There is no shortage of advice on the Internet that attempts to help individuals select a financial advisor, but a lot of it is centered on weeding out the crooks. This is great information, and certainly relevant given the buffoonery uncovered over the past two years.
However, there seems to be a shortage of useful advice on how to select the best advisor once the clowns have been culled from the list. The real key is to separate the pros from the salespeople. Here are some tips from a practitioner.
Eliminate the wrong advisors. Professional financial advice comes from a dizzying array of sources (Are you using a "financial planner," a "financial advisor," a "wealth manager," or a "private wealth manager"?). The title matters less than finding an advisor that begins any new client relationship with a complete and comprehensive financial planning process. If they don't, strike them from the list. These folks are salespeople, not practitioners.
It's is impossible to determine what kind of advisor you are considering based on their title. They either create a plan for a client and base an appropriate investment strategy on that plan, or they are selling you products. Period. Choose wisely here and the rest becomes easier.
Eliminate the financial plans that are free. You will get what you pay for. Any advisor that offers "goal planning" for free, or claims that the analysis is included in the fee to manage your assets is most likely using the concept of planning as a tool to gather more assets. Be on the lookout for asset gathering tools used by firms offering to "assess your goals." These may simply be masquerades for real financial planning and serve as a conduit for product sales. Advisors lumping "goal analysis" into asset management fees are typically salespeople.
Eliminate advisors with frills. In general, the advice and products offered by large firms are commoditized and distributed by a sales force. Successful advisors at these firms are faced with the necessity of differentiating themselves and their teams from, in some cases, 16,000 other advisors affiliated with the same firm.
To do this, many advisors offer special client service facilities or concierge services. If an advisor or team needs to differentiate their financial advisory practice with special concierge services, what does that say about their planning or asset management skills? Not much.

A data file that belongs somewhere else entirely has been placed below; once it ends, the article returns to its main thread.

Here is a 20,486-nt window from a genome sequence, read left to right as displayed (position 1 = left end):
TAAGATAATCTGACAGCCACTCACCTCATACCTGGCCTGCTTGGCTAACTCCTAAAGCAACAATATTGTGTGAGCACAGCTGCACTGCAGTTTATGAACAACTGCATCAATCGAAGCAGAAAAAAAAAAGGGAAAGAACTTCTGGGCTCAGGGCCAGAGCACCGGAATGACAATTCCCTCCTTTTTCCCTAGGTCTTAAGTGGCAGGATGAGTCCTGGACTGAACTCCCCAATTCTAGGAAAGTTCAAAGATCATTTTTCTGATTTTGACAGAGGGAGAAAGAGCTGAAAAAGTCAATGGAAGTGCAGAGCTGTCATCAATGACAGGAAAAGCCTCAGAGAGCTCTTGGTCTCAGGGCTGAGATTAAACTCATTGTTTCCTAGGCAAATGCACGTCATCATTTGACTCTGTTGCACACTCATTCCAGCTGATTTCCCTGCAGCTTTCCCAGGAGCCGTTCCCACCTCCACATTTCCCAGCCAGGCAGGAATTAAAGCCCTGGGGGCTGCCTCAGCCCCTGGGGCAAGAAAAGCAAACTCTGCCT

Eliminate the advisors who outsource money management. I believe in an old axiom modified for my own use: "people who can't, don't." If an advisor outsources all of the money management to outside firms and does not manage any money themselves, he or she is a middleman to the real brains and is selling the ability to "pick the best managers" available, but is instead relying on what is likely a limited number of investment options dictated by a third party. This is a very difficult task at best.
Instead, look for teams that at least include some Chartered Financial Analyst charterholders (CFAs) and Certified Financial Planners Practitioners (CFPs) that invest capital back into research, analysts, technology, and other skilled players that facilitate the conduct of what they were hired to do in the first place. Find an experienced team that manages a sizable amount of money on a discretionary basis (meaning they call all the shots in the portfolio) on behalf of their clients. It's a good way to separate a devoted professional practitioner from someone selling his or her ability as a middleman.
Real professionals know that the value in their services resides in the advice they give, which will always result in fair compensation. Conducting complete and comprehensive financial planning for a fee, managing assets on a discretionary basis, and investing back into things that really matter are key differentiators to assess once you have eliminated the obvious choices from consideration.
David B. Armstrong CFA, is a Managing Director and co-founder of Monument Wealth Management in Alexandria VA, a full service Private Wealth Planning and wealth management firm. Monument Wealth Management is backed by LPL Financial, the independent broker-dealer and Registered Investment Advisor. He has been named one of America's Top 100 Financial Advisors for two straight years by Registered Rep Magazine (2009 & 2010) based on asset under management. David and Monument Wealth Management can be followed on their blog at "Off The Wall", their Twitter account @MonumentWealth, and on their Facebook page.
The opinions voiced in this material are for general information only and are not intended to provide specific advice or recommendation for individual. To determine which investment is appropriate please consult your financial advisor prior to investing. Securities and financial planning offered through LPL Financial, Member FINRA/SIPC.